Romero gets his chance
© AFP

For Sergio Romero, this week may well prove to be one of the defining moments of his burgeoning footballing career. The imposing, 6'3" Argentinian custodian joined up with the Olympic squad fully aware that Oscar Ustari was coach Sergio Batista's first choice, but an untimely injury to the Getafe keeper in the quarter-final against the Netherlands has opened the door to the starting eleven.

"Nobody likes coming on because one of your team-mates is injured, but these things happen in football, don't they?" the AZ Alkmaar shotstopper tells FIFA.com. "It was a strange feeling. As soon as I saw Oscar signal to the bench I was wracked with nerves. I had to come on late in the game and in a really difficult match. I wanted to prove as quickly as possible that I was up to the job to give a sense of security to my team-mates."

And Romero certainly knows what he needs to do to succeed, having been a key figure in Argentina's triumph at the FIFA U-20 World Cup Canada 2007, a trophy Ustari had lifted two years earlier in the Netherlands. "For me, being involved in an Olympic Games is priceless," says Romero, clearly thrilled to be appearing at the Men's Olympic Football Tournament Beijing 2008.

"I've always been mad about basketball and my brother plays professionally, so to have visited the Olympic Village and met people like Kobe Bryant was incredible. I had my photo taken with him and when I told my family about it they couldn't believe it! That alone made this experience worthwhile."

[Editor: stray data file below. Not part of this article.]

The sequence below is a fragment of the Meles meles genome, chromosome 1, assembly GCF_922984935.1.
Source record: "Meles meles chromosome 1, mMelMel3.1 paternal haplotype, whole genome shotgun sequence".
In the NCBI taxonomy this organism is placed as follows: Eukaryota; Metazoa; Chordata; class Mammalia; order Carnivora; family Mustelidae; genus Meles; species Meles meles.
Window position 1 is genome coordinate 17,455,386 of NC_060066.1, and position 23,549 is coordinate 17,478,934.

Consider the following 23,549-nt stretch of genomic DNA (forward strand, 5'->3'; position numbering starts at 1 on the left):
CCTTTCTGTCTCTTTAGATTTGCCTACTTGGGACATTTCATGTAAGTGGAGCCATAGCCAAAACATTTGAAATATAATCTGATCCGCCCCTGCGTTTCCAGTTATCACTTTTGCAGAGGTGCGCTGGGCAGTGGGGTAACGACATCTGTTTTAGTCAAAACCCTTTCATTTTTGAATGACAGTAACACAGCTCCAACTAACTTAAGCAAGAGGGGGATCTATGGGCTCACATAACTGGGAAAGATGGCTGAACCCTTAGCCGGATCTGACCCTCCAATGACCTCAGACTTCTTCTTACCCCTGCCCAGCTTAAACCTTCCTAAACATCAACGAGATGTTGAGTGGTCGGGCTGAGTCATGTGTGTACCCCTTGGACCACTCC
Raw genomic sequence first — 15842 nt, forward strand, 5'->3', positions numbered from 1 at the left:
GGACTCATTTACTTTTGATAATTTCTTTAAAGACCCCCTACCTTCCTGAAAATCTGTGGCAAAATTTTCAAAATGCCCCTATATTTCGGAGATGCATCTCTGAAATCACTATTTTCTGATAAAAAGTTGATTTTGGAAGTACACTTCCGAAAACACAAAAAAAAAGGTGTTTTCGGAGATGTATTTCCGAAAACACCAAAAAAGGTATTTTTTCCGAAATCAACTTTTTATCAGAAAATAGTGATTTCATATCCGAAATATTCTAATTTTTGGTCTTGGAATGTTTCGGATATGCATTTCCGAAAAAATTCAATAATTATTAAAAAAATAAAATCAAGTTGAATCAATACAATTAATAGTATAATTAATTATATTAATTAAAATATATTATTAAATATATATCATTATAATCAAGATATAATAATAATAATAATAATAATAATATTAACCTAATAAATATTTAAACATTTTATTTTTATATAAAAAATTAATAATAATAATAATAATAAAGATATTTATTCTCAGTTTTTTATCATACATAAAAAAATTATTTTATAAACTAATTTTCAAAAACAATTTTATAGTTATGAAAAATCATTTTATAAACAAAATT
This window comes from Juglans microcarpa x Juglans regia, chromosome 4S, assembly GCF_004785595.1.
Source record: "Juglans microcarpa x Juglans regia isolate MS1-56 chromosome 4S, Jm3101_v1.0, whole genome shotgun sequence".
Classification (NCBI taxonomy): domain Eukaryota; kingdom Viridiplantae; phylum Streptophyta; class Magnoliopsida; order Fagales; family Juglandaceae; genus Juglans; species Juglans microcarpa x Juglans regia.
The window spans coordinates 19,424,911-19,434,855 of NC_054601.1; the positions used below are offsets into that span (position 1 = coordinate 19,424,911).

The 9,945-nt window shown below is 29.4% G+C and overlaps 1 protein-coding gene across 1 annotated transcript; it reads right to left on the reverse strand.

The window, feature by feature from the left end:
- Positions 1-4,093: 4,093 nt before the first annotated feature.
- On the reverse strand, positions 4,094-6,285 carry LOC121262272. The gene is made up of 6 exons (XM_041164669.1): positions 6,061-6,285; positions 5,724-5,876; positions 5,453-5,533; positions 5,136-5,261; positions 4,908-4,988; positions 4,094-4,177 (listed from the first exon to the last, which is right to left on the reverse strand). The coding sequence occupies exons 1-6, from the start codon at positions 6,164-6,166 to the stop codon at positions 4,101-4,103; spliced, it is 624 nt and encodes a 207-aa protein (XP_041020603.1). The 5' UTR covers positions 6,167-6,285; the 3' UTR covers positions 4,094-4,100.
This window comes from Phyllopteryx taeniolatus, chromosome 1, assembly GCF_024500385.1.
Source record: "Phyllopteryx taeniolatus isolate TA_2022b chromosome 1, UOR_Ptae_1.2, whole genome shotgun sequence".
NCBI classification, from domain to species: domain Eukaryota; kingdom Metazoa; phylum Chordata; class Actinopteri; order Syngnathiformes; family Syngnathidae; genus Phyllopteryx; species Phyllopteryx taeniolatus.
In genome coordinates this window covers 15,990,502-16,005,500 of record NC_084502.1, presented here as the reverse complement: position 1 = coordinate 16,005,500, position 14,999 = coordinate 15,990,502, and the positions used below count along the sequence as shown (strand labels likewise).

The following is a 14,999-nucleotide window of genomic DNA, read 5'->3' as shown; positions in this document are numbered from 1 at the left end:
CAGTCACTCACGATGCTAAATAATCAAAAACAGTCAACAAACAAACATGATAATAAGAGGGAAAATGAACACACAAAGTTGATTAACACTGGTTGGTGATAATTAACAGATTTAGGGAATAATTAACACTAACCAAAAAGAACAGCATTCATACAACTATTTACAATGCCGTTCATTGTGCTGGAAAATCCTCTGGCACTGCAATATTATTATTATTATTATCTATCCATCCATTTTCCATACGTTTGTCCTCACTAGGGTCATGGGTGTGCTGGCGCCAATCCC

Brazil, a familiar foe
The gifted goalkeeper believes his 45-minute cameo against the Netherlands, as well as the 90 minutes he played against Serbia in the group phase, could prove vital ahead of the Albiceleste's eagerly anticipated semi-final against arch-rivals Brazil. "It did me a lot of good, especially confidence-wise," says Romero. "Even though we had already qualified (by the time we played Serbia), that match was crucial to helping me feel secure and prove I was up to the challenge."

"Argentina and Brazil know each other very well and yes, we can't deny that there's an age-old rivalry between us," says the baby-faced former Racing Club man. "We always want to beat Brazil and they'll always want to beat us too. It's a really special match."

"I played against them in a South American competition and we ended up drawing 2-2," continues Romero. "I know people are saying that they've beaten us in several big matches recently, but then again we've got a lot of players in this team who have won youth competitions, haven't we?"

"We came here as the defending champions and we intend to do whatever it takes to hold on to that title," adds Romero, who is determined to savour every moment here in China. "Just being here is absolutely priceless. Taking the gold medal would be the icing on the cake."